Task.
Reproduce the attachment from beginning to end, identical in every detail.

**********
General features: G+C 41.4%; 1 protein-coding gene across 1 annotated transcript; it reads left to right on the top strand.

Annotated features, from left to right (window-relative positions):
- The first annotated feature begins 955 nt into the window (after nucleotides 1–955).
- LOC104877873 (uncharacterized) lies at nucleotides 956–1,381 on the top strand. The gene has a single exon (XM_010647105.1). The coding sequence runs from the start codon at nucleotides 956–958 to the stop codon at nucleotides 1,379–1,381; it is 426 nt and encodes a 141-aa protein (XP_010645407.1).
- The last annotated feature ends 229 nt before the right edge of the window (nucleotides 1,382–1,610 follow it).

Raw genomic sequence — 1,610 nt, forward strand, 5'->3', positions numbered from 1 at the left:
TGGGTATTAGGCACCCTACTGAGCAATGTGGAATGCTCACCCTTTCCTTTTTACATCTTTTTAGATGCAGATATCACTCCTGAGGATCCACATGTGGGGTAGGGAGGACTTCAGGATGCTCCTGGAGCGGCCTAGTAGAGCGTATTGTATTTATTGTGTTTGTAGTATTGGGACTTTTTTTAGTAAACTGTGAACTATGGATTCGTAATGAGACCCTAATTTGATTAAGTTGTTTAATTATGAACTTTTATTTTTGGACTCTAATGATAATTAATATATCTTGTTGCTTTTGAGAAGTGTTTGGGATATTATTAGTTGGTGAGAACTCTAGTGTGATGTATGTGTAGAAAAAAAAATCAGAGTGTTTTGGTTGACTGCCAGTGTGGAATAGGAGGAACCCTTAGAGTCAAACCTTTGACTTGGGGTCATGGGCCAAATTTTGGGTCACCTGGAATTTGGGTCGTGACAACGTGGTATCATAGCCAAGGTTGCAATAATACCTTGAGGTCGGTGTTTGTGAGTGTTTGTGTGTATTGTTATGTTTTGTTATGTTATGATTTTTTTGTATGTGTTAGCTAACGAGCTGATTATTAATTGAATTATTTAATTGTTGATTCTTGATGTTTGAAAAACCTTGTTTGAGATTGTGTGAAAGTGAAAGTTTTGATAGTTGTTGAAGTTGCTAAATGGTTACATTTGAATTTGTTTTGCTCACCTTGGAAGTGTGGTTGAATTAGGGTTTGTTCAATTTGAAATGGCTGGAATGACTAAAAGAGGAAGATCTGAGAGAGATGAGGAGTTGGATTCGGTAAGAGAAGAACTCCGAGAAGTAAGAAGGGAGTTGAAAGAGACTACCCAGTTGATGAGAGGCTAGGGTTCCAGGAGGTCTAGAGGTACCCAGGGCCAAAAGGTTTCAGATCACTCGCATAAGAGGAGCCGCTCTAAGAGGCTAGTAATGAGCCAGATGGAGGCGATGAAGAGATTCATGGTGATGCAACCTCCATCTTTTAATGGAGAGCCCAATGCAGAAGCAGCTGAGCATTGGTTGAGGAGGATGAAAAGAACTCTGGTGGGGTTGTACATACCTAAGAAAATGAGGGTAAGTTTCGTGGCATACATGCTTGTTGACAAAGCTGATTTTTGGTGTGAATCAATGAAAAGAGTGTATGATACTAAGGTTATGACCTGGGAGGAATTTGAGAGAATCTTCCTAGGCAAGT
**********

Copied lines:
General features: G+C 41.4%; 1 protein-coding gene across 1 annotated transcript; it reads left to right on the top strand.

Annotated features, from left to right (window-relative positions):
- The first annotated feature begins 955 nt into the window (after nucleotides 1–955).
- LOC104877873 (uncharacterized) lies at nucleotides 956–1,381 on the top strand. The gene has a single exon (XM_010647105.1). The coding sequence runs from the start codon at nucleotides 956–958 to the stop codon at nucleotides 1,379–1,381; it is 426 nt and encodes a 141-aa protein (XP_010645407.1).
- The last annotated feature ends 229 nt before the right edge of the window (nucleotides 1,382–1,610 follow it).

Raw genomic sequence — 1,610 nt, forward strand, 5'->3', positions numbered from 1 at the left:
TGGGTATTAGGCACCCTACTGAGCAATGTGGAATGCTCACCCTTTCCTTTTTACATCTTTTTAGATGCAGATATCACTCCTGAGGATCCACATGTGGGGTAGGGAGGACTTCAGGATGCTCCTGGAGCGGCCTAGTAGAGCGTATTGTATTTATTGTGTTTGTAGTATTGGGACTTTTTTTAGTAAACTGTGAACTATGGATTCGTAATGAGACCCTAATTTGATTAAGTTGTTTAATTATGAACTTTTATTTTTGGACTCTAATGATAATTAATATATCTTGTTGCTTTTGAGAAGTGTTTGGGATATTATTAGTTGGTGAGAACTCTAGTGTGATGTATGTGTAGAAAAAAAAATCAGAGTGTTTTGGTTGACTGCCAGTGTGGAATAGGAGGAACCCTTAGAGTCAAACCTTTGACTTGGGGTCATGGGCCAAATTTTGGGTCACCTGGAATTTGGGTCGTGACAACGTGGTATCATAGCCAAGGTTGCAATAATACCTTGAGGTCGGTGTTTGTGAGTGTTTGTGTGTATTGTTATGTTTTGTTATGTTATGATTTTTTTGTATGTGTTAGCTAACGAGCTGATTATTAATTGAATTATTTAATTGTTGATTCTTGATGTTTGAAAAACCTTGTTTGAGATTGTGTGAAAGTGAAAGTTTTGATAGTTGTTGAAGTTGCTAAATGGTTACATTTGAATTTGTTTTGCTCACCTTGGAAGTGTGGTTGAATTAGGGTTTGTTCAATTTGAAATGGCTGGAATGACTAAAAGAGGAAGATCTGAGAGAGATGAGGAGTTGGATTCGGTAAGAGAAGAACTCCGAGAAGTAAGAAGGGAGTTGAAAGAGACTACCCAGTTGATGAGAGGCTAGGGTTCCAGGAGGTCTAGAGGTACCCAGGGCCAAAAGGTTTCAGATCACTCGCATAAGAGGAGCCGCTCTAAGAGGCTAGTAATGAGCCAGATGGAGGCGATGAAGAGATTCATGGTGATGCAACCTCCATCTTTTAATGGAGAGCCCAATGCAGAAGCAGCTGAGCATTGGTTGAGGAGGATGAAAAGAACTCTGGTGGGGTTGTACATACCTAAGAAAATGAGGGTAAGTTTCGTGGCATACATGCTTGTTGACAAAGCTGATTTTTGGTGTGAATCAATGAAAAGAGTGTATGATACTAAGGTTATGACCTGGGAGGAATTTGAGAGAATCTTCCTAGGCAAGT